We are big believers in decorating for Halloween. We will spend a whole evening putting everything up and decorating the front windows and the front of the house. We like to make our own decorations as well as buying some (cheap usually from the dollar store). Each year the kids get to choose their own decorations and where they want to put it. As well as making some décor we like to create some Halloween crafts that we can use as décor. I love the handprint crafts either a handprint spider or handprint bat are fun ones!

Even if you do not think you are very crafty here is a great blog for some easy DIY décor that won’t break the bank either.

3) Halloween Snacks

It is hard to find but can be done, here are some great Halloween snacks you can make that are not full of sugar and sweets. Banana ghosts and pumpkin oranges.

4) Halloween Songs

I have a few songs that I have turned into Halloween songs that are fun ones to sing with the kids this time of year.

Ghosts Go Marching (tune Ants go marching)
Itsy Bitsy Spider
5 Little Pumpkins sitting on a face
1,2,3 Little Witches (tune 1,2,3 Little Indians)
5 Little Monsters or Werewolves (tune 5 Little Monkeys)

Here are some of my favourite Halloween songs


My very favourite part is the researching, deciding and creating of the costume. We love to make out own costumes in our family but sometimes it is just easier to buy one. Once again let your children take the time to look up some costume ideas online before they make the big decision and don’t get top frustrated if they change their mind (a few times). A few years ago we made bus costumes from cardboard boxes. It took a lot of effort but we worth it in the end.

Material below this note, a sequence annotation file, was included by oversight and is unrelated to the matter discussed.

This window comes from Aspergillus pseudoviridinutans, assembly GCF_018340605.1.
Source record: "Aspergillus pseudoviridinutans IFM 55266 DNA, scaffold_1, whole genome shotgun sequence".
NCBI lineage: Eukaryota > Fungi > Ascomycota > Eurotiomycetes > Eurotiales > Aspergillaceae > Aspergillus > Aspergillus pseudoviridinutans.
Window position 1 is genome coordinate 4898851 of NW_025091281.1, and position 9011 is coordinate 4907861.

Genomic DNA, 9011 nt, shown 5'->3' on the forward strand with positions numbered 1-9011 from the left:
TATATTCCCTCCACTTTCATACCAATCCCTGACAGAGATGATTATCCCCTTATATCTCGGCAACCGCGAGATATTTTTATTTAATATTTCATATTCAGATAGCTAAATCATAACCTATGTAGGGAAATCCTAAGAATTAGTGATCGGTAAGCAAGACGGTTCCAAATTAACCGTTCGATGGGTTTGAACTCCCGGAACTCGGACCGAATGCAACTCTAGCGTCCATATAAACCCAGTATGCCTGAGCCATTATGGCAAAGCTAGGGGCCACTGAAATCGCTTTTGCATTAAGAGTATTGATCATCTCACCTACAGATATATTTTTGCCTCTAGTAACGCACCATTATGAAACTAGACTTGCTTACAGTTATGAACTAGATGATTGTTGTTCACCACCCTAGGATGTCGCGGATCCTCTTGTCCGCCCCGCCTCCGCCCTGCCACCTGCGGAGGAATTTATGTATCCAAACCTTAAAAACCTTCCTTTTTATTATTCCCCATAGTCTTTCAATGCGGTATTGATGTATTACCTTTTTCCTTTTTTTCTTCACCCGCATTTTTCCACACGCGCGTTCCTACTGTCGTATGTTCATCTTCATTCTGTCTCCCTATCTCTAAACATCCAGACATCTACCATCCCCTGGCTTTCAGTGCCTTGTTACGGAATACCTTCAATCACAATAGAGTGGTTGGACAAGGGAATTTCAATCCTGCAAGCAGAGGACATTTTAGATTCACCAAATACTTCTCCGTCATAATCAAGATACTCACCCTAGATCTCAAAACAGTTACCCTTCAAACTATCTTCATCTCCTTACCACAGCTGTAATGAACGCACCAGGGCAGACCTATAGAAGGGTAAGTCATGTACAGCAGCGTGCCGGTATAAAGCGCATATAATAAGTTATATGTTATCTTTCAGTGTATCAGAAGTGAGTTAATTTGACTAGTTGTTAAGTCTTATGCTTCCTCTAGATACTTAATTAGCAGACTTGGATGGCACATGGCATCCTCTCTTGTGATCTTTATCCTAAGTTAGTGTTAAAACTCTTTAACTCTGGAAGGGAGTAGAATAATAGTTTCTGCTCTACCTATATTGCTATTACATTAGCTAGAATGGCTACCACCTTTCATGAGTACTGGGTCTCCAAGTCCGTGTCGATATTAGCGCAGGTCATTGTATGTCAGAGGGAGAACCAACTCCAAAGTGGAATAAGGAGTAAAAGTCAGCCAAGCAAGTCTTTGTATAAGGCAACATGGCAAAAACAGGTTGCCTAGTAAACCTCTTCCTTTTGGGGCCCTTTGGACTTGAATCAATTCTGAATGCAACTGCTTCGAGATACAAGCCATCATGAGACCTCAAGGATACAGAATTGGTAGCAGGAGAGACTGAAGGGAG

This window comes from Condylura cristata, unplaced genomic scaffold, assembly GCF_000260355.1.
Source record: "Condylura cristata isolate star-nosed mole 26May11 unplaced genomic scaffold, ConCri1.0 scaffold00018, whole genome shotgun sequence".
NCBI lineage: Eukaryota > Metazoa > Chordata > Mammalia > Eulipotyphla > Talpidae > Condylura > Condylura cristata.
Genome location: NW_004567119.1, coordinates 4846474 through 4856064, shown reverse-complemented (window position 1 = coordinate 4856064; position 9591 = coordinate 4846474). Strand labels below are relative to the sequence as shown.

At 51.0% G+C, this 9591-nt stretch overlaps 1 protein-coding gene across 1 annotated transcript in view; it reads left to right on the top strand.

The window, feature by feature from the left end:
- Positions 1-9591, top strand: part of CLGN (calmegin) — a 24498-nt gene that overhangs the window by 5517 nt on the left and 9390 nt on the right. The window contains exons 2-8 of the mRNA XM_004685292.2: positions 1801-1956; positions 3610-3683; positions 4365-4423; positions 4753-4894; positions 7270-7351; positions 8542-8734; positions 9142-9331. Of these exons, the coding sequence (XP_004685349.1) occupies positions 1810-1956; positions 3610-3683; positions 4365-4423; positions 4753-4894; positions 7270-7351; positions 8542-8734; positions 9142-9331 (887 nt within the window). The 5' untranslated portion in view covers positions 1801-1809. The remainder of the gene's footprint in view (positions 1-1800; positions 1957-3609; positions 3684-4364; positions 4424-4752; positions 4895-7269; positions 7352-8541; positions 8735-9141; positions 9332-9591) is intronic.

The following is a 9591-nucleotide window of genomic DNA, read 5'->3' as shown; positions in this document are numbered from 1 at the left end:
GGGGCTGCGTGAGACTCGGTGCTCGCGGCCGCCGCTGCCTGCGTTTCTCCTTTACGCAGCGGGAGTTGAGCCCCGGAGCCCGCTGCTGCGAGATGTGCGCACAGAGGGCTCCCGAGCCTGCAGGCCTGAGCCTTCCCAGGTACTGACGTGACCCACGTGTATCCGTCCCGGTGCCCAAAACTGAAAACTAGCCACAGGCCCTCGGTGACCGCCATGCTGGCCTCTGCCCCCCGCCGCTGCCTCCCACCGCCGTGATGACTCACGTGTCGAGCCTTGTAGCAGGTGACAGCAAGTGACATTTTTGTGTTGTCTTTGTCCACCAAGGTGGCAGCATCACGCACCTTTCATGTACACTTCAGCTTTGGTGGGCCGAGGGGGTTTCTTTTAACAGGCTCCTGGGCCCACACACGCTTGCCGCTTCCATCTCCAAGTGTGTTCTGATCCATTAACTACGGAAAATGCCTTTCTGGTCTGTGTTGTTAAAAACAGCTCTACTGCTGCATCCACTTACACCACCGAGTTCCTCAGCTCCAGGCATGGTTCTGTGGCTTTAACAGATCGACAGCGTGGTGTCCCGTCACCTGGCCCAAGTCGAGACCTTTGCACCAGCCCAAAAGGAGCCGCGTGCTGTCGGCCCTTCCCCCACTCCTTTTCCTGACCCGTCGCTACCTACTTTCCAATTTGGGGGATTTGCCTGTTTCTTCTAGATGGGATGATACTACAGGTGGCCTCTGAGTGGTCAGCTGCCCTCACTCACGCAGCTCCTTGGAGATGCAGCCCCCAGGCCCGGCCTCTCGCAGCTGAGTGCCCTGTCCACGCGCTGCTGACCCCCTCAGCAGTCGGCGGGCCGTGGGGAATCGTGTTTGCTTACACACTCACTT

Of course sometimes we do not have the time or money to create or buy the perfect costume but here are some easy last minute costumes that can be put together from items from home.

6) The Treats

Now every kid is going to want to go trick or treating and even though you may not want then to have the candy maybe there are ways to get around it. I know one family who has a son with diabetes so they buy his candy back from him. He has to put together their candy, create a bill and do the math. I know another family who switches the candy for stickers or small toys. I know my guys love handing out candy and we like to play games when the kids come to the door and who has the best costumes win special bonus candy prizes.
If your little one suffers from food allergies, or you would just rather focus on non-candy treats, check out our article about the Teal Pumpkin Campaign here! There are plenty of great seasonal gifts you can hand out that will be fun for any costumed kiddo!

7) The Tricks
If you have a little time why not create a fun sensory game with items in a container, then tell a story and have your child place their hands and feel the items.
Worms – Spaghetti
Monster brains – jello
Cotton – spider webs

Great tips! There are lots of ways to get into the spirit of any holiday with your kids, but the daily grind can be a little lonely. Mommy groups are a great way to interact with other moms and kids in your area! Interested in learning more about Courtney and her programming? Click here for information!

Monday, 5 October 2015

Mommy Musing - Mom Guilt